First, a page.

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'Evil happens in the darkness when we turn our backs' - Speech, Federation Chamber

FEDERATION CHAMBER, 24 OCTOBER 2018

National apologies are a point for a country to look at its past through the harsh eye of the present, and to own up to the wrongdoings of current or past generations. We think of the moment when Britain apologised for the killing of protesters on Bloody Sunday, when the United States apologised for its internment of Japanese-Americans during World War II, when the Papacy apologised for the persecution of Galileo, when Japan apologised for its treatment of comfort women and, of course, when Australia apologised for the treatment of the stolen generations.

These are not a moment in which the hurt goes away and in which all the harm is suddenly absolved by dint of an apology, but they are crucial moments for a nation to own up to its past and to say, 'We did the wrong thing and we will endeavour to do better in the future.' That's what this House is doing with this apology today to the victims of childhood sexual abuse by institutions.

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Coalition pursuing a war on charities - Transcript, Doorstop

E&OE TRANSCRIPT

DOORSTOP

CANBERRA

WEDNESDAY, 24 OCTOBER 2018

SUBJECTS: The Coalition’s war on charities.

Good morning. My name is Andrew Leigh, the Shadow Minister for Charities and Not-for-Profits. This week is Charity Fraud Awareness Week, and there’s been no bigger fraud perpetrated on the charities of Australia than the appointment of a charities critic to head the charities commission.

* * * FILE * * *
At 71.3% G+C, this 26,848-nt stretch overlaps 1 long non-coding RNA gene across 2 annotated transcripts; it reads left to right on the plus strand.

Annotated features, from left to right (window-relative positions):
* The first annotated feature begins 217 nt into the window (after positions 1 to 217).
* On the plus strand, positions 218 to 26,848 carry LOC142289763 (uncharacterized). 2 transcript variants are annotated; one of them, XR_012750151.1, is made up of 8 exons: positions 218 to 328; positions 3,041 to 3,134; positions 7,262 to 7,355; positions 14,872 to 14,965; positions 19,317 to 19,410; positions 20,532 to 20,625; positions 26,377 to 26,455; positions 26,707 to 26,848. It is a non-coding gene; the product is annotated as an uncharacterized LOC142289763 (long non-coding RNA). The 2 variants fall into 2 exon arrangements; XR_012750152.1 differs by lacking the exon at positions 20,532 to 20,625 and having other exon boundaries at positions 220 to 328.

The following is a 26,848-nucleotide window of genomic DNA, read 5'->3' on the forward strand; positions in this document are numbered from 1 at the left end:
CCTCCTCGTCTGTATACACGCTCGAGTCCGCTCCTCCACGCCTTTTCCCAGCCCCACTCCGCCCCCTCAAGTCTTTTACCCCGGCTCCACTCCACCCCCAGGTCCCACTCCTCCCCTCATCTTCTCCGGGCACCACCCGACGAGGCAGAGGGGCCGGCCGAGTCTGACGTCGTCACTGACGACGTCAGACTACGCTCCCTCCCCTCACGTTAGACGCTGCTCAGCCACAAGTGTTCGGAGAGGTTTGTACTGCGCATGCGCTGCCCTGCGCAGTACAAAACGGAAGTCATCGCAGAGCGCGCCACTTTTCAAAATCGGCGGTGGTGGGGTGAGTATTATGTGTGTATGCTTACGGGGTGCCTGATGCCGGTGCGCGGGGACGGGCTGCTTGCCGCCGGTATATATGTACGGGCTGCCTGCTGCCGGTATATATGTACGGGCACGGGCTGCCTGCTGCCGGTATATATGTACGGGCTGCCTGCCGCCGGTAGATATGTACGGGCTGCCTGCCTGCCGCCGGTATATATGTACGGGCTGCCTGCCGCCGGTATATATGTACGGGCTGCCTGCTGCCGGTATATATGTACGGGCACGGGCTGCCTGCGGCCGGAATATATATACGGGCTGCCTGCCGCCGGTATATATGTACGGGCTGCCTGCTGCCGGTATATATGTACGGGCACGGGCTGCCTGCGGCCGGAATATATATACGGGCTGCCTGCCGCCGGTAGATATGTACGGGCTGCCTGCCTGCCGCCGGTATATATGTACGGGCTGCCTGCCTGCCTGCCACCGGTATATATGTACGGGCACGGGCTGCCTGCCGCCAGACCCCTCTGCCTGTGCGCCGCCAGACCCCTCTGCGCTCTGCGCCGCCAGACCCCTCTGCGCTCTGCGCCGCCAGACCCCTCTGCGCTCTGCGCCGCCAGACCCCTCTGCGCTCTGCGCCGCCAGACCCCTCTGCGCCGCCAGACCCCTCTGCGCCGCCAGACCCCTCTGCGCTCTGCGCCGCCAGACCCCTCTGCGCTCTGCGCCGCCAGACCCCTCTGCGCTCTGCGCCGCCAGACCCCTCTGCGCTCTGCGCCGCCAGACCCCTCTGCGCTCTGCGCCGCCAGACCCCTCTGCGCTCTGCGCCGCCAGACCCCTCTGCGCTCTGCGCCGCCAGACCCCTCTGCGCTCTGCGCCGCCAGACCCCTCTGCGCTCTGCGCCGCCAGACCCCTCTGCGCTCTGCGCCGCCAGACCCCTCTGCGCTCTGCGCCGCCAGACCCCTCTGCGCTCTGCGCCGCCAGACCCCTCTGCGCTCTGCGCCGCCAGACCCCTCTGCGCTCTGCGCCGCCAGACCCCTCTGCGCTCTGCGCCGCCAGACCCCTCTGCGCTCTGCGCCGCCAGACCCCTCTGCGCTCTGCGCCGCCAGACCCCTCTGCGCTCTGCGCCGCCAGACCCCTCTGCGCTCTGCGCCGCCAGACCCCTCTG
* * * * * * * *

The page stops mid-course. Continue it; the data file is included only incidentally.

Let's not remember just in the hours after Australia was celebrating the historic same sex marriage vote, the Coalition snuck out the fact that they were appointing Gary Johns to head the charities commission. Gary Johns is somebody who has a history as a charities critic.  He’s attacked the Indigenous charity Recognise, the mental health charity Beyond Blue. He’s criticised the ability of environmental charities to advocate and called for the repeal of the Charities Act 2013, which would throw Australian charities law back to the 1600s.

Under this government, we've seen an ongoing war on charities - attacks on environmental charities, social services charities, legal charities working to help the most vulnerable. We've seen from the Coalition six different ministers responsible for the Australian Charities and Not-for-Profits Commission. We've seen this prompt two open letters to the Prime Minister from the sector, complaining about the way in which they've been treated.

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The war on charities rages on - Speech, House of Representatives

HOUSE OF REPRESENTATIVES, 17 OCTOBER 2018

I move the second reading amendment circulated in my name:

That all the words after "That" be omitted with a view to substituting the following words:

"whilst not declining to give the bill a second reading, the House:

(1) notes that the Coalition Government has had six Ministers responsible for charities over the last five years; and